Hurricane Georges bore down on the Florida Keys Thursday, and more than three-quarters of a million people as far north as Fort Lauderdale were advised to evacuate mobile homes and low-lying areas.
Forecasters predicted that Georges - already blamed for more than 110 deaths across the Caribbean - would slice through the Keys late Thursday or early Friday.Hurricane warnings were posted for four counties - Monroe, Dade, Broward and Collier - with a population of 3.8 million. The warnings meant that hurricane-force winds of at least 74 mph could arrive by 5 a.m. Friday. Georges could be the first major hurricane felt in southern Florida since Andrew, which caused $25 billion damage in Florida alone in 1992.
Forecasters said similar conditions were possible in five more counties farther north by Friday evening: Palm Beach and Martin on the Atlantic Coast and Lee, Charlotte and Sarasota counties on the Gulf Coast.
Advisories recommending residents of low-lying areas and mobile homes to evacuate were issued today in Dade, Broward, Collier and Sarasota counties. The evacuation advisories cover about 685,000 people; a mandatory evacuation order issued earlier in the Keys affects an additional 80,000.
In Cape Canaveral, on Florda's Atlantic coast, NASA ordered the Discovery back to its giant hangar Thursday night. The space shuttle had been rolled to its launch pad Monday for next month's scheduled mission with John Glenn.
The wide area of the advisories was based on uncertainty in the forecast: The longer Georges' center stays over Cuba, the less time it has to build before hitting the United States. But a slight shift in track could give Georges more time over water to rebuild into a major hurricane.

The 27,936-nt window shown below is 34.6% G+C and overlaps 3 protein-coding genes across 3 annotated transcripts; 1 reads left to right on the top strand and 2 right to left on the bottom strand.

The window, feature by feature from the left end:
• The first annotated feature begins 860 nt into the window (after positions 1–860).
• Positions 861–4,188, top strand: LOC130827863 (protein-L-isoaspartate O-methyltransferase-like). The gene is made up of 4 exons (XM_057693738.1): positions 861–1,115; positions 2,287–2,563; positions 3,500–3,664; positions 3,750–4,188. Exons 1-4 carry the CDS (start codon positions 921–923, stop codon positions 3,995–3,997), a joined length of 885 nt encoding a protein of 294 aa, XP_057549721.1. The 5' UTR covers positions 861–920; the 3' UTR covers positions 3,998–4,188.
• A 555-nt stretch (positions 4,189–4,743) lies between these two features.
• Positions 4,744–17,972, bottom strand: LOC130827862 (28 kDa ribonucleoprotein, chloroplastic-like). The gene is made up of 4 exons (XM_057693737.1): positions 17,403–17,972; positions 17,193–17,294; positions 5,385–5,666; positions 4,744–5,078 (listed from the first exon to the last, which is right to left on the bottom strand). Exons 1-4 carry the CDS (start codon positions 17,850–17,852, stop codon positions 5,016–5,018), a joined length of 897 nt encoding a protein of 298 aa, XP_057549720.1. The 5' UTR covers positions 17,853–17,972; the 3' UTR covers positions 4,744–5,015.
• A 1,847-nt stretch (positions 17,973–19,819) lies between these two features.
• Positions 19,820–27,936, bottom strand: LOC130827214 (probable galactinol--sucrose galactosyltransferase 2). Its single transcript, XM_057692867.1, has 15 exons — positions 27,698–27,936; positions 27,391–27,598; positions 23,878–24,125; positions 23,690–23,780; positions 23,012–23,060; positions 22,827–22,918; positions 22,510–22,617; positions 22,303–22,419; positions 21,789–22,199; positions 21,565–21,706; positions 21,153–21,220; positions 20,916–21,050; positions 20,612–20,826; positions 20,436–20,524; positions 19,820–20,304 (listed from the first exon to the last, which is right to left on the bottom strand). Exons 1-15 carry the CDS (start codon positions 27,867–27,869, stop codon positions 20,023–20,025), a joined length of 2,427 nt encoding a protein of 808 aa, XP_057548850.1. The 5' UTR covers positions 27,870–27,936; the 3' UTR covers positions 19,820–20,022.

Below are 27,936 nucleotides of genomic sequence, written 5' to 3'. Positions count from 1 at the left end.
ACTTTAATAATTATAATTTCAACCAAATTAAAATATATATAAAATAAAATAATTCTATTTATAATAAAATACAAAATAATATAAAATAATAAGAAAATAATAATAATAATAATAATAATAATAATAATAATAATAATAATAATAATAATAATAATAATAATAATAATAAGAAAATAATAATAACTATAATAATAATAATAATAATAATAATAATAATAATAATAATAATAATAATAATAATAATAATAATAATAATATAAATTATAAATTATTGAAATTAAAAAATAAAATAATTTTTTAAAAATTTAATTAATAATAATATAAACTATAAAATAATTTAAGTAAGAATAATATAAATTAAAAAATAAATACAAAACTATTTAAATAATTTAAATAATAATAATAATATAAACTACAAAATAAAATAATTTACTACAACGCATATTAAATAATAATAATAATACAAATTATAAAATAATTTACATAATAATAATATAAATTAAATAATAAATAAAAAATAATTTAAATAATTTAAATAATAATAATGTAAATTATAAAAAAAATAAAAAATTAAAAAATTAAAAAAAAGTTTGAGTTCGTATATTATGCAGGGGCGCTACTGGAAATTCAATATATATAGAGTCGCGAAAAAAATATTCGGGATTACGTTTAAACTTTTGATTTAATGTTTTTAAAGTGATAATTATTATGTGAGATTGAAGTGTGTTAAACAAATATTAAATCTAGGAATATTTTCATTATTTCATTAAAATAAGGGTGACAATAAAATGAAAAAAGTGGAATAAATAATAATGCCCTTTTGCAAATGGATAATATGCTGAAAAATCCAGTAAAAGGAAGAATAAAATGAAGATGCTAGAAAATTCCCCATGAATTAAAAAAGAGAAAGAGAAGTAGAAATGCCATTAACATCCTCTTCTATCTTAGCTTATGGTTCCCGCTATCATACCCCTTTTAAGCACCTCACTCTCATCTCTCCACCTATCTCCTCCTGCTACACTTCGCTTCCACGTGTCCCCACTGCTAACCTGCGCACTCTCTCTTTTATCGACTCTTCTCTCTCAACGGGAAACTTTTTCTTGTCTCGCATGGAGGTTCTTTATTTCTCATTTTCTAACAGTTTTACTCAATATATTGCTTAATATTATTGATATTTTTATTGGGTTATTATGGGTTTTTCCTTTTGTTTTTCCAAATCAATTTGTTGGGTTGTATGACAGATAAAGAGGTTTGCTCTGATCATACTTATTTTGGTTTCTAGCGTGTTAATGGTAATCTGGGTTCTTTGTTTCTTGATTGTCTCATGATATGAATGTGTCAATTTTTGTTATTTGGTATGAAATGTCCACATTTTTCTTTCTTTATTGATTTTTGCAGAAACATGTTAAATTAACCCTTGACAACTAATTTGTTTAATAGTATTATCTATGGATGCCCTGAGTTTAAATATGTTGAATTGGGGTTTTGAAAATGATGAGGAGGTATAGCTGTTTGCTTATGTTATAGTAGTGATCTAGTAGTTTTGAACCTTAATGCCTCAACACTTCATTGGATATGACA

Looking down the road, Georges is expected to have plenty of time over the warm, open Gulf of Mexico to build into a threat to the northern gulf late Sunday night or Monday morning.
For the Keys, the wind was already starting to pick up. John and Sylvia Phillips, who live on a boat docked off Key West, had an uncertain future after they loaded backpacks and stuck out their thumbs to hitchhike to the mainland.
"We had to wait until last night to pick up a paycheck," said Phillips, a bartender. They made up their minds to leave during the night when "that boat started rocking," Sylvia Phillips said.
The hurricane was inland over Cuba, about 385 miles southeast of Key West, and moving west-northwest at 12 mph. Top winds of 75 mph, extending 35 miles from the center, were expected to increase.
Georges hit some Caribbean islands with 20-foot waves and storm surges 5 to 10 feet above normal tides. Some of the Florida Keys are as little as 7 feet above sea level. The highest point in Key West is 14 feet above sea level.
"It doesn't take much to flood those islands. With a storm surge of 4 to 6 feet, it's still going to cover a great deal," said Michelle Huber, a National Hurricane Center meteorologist.
By Thursday, thousands had fled along U.S. 1, the two-lane road connecting the slender, 110-mile string of islands.
"It's like a ghost town," said Jim Malloch, Monroe County's project manager. "There's very few people out. At least half, maybe more, of the people left."
The last major hurricane to directly strike the Keys was Donna in 1960. A hurricane hit Key West in 1846 - unearthing caskets, washing some remains out to sea and tossing bodies into trees. Now the cemetery is built on higher ground in the center of town.
Wednesday, the smell of fresh wood was in the air from all the sawing and drilling as people boarded up windows to protect their homes.
Only a few dozen stragglers populated the tourist strip that is normally host to thousands. Those remaining ran red lights, double-parked and generally disobeyed traffic laws.